Weekend Getaway in Baguio: Day 1

We were in Baguio over the weekend (February 24-26) in celebration of my mom’s birthday last February 22. To be honest, we didn’t think we’d be there just in time for the culmination parades of the Panagbenga Festival. We felt lucky for the chance to witness the highlight of this month-long festivity. Although, at the back of our heads, we knew we were getting into probably the city’s busiest time of the year. A lot of people, especially those coming from Manila, make it their yearly tradition to drive up to Baguio to attend the festival. Towards the end of the month of February, Baguio holds the most anticipated activities of the said festival – the Grand Street Parade and the Grand Float Parade.

About a month ago, we decided we wanted to celebrate mom’s birthday out of town. Apart from the usual birthday dinners we do, we opted for something different. And so the idea of traveling to Baguio was born. We carefully arranged our travel to and from Baguio, our accommodation and the itinerary. It sure was tedious enough coming up with a decent itinerary for a 3-day stay that it took me almost a month to draft a plan. Allow me to walk you through our Baguio experience. I’ve included tips, a little bit of history of the places we’ve been and short reviews of the restaurants we’ve tried.

How we got there:

Several bus lines service the Manila-Baguio route. We personally decided to go with Victory Liner, because of their online booking facility. Just a few clicks on their website and we found ourselves booked for the trip! As easy as 1-2-3. 😊 Although, don’t get me wrong, there are also other bus companies that travel up north to Baguio (a little research won’t hurt πŸ˜‰).

Going back, we booked the regular aircon fare for Php 445 each from Cubao to Baguio. On top of that, there was an additional 50 Php fee for probably booking seat reservations online. From what I know, they also offer the deluxe, first class fare for Php 750. The only difference is, the deluxe buses have a built-in restroom. Not to worry though, even if you take the regular aircon buses, there are certain stopover points. In our case, this was the Sison Bus Stop in Tarlac. They have restrooms you can use for a small price. Aside from that, the place houses a number of food stalls that has everything from breakfast buffet to munchies on-the-go.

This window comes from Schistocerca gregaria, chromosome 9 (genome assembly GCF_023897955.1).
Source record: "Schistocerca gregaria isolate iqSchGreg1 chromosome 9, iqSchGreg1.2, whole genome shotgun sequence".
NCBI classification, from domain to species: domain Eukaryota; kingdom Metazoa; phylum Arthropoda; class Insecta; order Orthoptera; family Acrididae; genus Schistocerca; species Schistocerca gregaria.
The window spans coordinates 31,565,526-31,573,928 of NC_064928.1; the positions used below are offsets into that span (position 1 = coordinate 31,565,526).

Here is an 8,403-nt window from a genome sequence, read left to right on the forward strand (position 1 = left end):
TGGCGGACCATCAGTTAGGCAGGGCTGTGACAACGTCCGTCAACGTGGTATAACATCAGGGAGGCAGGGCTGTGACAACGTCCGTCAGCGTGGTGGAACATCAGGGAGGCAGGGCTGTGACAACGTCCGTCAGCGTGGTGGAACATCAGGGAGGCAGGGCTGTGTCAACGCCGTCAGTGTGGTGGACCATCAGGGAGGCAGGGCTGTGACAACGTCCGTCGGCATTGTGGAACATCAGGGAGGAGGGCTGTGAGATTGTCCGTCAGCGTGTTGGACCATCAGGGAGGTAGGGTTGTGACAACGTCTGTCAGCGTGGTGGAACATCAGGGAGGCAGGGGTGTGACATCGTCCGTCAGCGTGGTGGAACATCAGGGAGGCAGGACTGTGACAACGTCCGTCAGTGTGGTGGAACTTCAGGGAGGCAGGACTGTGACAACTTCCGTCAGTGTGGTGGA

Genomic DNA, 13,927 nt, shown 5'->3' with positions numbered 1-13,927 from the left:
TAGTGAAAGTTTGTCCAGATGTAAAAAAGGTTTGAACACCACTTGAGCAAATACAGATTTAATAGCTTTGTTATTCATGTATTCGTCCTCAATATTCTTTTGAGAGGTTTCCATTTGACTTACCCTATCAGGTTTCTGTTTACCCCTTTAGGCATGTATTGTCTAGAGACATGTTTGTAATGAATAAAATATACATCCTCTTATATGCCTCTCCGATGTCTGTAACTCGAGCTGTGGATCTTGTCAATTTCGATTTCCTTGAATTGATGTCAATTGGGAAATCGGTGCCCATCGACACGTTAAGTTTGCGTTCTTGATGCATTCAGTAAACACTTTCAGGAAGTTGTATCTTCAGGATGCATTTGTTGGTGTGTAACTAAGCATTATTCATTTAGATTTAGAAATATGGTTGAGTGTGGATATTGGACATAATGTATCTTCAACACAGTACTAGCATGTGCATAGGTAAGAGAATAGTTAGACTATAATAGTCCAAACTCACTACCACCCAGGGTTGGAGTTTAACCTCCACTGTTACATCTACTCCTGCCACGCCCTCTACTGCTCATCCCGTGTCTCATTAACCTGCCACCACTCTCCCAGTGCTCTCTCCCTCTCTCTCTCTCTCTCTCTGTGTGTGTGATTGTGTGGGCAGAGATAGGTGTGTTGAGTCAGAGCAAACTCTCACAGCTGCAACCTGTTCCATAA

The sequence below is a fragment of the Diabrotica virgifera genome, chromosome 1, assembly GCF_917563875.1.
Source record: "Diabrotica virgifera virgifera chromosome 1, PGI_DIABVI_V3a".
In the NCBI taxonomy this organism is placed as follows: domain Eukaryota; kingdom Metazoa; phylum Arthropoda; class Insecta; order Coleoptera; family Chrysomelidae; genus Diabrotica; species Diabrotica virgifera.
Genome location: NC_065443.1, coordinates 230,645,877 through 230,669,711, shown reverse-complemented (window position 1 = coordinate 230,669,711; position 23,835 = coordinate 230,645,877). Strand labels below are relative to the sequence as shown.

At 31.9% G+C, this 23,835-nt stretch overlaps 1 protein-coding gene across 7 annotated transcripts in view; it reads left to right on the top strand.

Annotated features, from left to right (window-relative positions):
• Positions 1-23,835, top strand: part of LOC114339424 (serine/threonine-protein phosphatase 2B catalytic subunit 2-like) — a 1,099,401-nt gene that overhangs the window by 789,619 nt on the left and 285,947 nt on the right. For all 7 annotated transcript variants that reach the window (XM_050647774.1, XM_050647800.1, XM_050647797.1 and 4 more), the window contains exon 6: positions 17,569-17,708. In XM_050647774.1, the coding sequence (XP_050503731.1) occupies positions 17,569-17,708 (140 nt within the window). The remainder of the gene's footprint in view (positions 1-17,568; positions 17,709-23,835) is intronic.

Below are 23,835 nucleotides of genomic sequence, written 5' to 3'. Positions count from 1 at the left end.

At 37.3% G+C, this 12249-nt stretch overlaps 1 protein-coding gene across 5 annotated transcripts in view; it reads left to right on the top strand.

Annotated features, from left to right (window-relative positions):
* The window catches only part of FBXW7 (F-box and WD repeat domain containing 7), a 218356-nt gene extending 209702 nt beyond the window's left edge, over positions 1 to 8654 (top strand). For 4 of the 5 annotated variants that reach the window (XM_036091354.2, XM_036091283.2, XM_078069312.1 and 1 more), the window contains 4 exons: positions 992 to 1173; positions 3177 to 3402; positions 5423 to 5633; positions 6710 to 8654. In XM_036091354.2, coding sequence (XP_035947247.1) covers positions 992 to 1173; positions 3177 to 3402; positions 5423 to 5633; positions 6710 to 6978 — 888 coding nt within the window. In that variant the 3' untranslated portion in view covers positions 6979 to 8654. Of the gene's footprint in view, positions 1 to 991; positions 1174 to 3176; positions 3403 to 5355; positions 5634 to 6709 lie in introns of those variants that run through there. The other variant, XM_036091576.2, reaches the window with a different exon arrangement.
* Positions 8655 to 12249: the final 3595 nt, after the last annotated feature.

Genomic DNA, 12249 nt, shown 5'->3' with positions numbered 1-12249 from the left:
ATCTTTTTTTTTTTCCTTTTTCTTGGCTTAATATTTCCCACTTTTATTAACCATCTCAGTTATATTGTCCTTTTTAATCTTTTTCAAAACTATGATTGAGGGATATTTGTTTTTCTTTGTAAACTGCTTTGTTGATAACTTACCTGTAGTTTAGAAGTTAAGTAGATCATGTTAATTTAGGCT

We booked the 4 am trip out of Manila. It took roughly 10-15 minutes for all the passengers to board the bus and before we knew it, we had left the terminal and were on our way. The whole travel time, including the stopover, took approximately 4-5 hours as we reached Baguio 10 minutes to 9 am.

Tip: On the average, Baguio is 8 hours’ worth of travel time. To get there faster, you may want to try traveling during the wee hours of the night. It sure will save you a good 2-3 hours. πŸ˜‰

Day 1: First Day High

As soon as we got off the bus, we went ahead to book our return trip. Sadly, we weren’t able to do this online because there were only limited trips on the website. Either Victory Liner does this purposely, or they forgot to update their site. Anyway, we were able to secure a trip back to Manila on the 26th at 1:25pm. So far, so good. At least, we didn’t have to worry about our way back. We can fully enjoy Baguio, as we were supposed to. 😊

Right outside the bus terminal, we were greeted by a taho vendor. For those of you who don’t know, taho is silken tofu, topped with thick brown syrup (arnibal) and sago pearls. But because we were in Baguio, it wasn’t just ordinary taho – it was strawberry taho. In place of arnibal, they use strawberry syrup with strawberry preserves. Yum. πŸ˜‹

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Strawberry Taho

After getting our taho, we hailed a cab and went to 50’s Diner for breakfast. Known for its pink facade and American-inspired set-up, there was no way we were going to miss it. We had Bacon Omelet, Spam with Egg, and Corned Beef Hash. Servings were hefty and filling. Prices, cheap enough. However, food was of poor quality and taste. Immediately I could tell that the luncheon meat they used wasn’t Spam. Too bad, because I’m such a Spam lover. πŸ˜“ I guess people have overrated this place in their reviews. Though if you’re someone who’s working within a budget and is after heavy-duty meal servings, then this will suit you just right. πŸ˜‰

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The Pink Diner known as 50’s Diner (Military Cutoff Branch)
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Bacon Omelet and Spam with Egg

Interesting Fact: Cab flag-down rate in Baguio is Php 30, as opposed to the Php 40 in Metro Manila. Part of the reason why I think it’s cheaper is because cabs don’t need to turn on their ACs. The cool breeze does the trick! What’s more, cabbies are genuinely honest. They give you your change down to the last peso!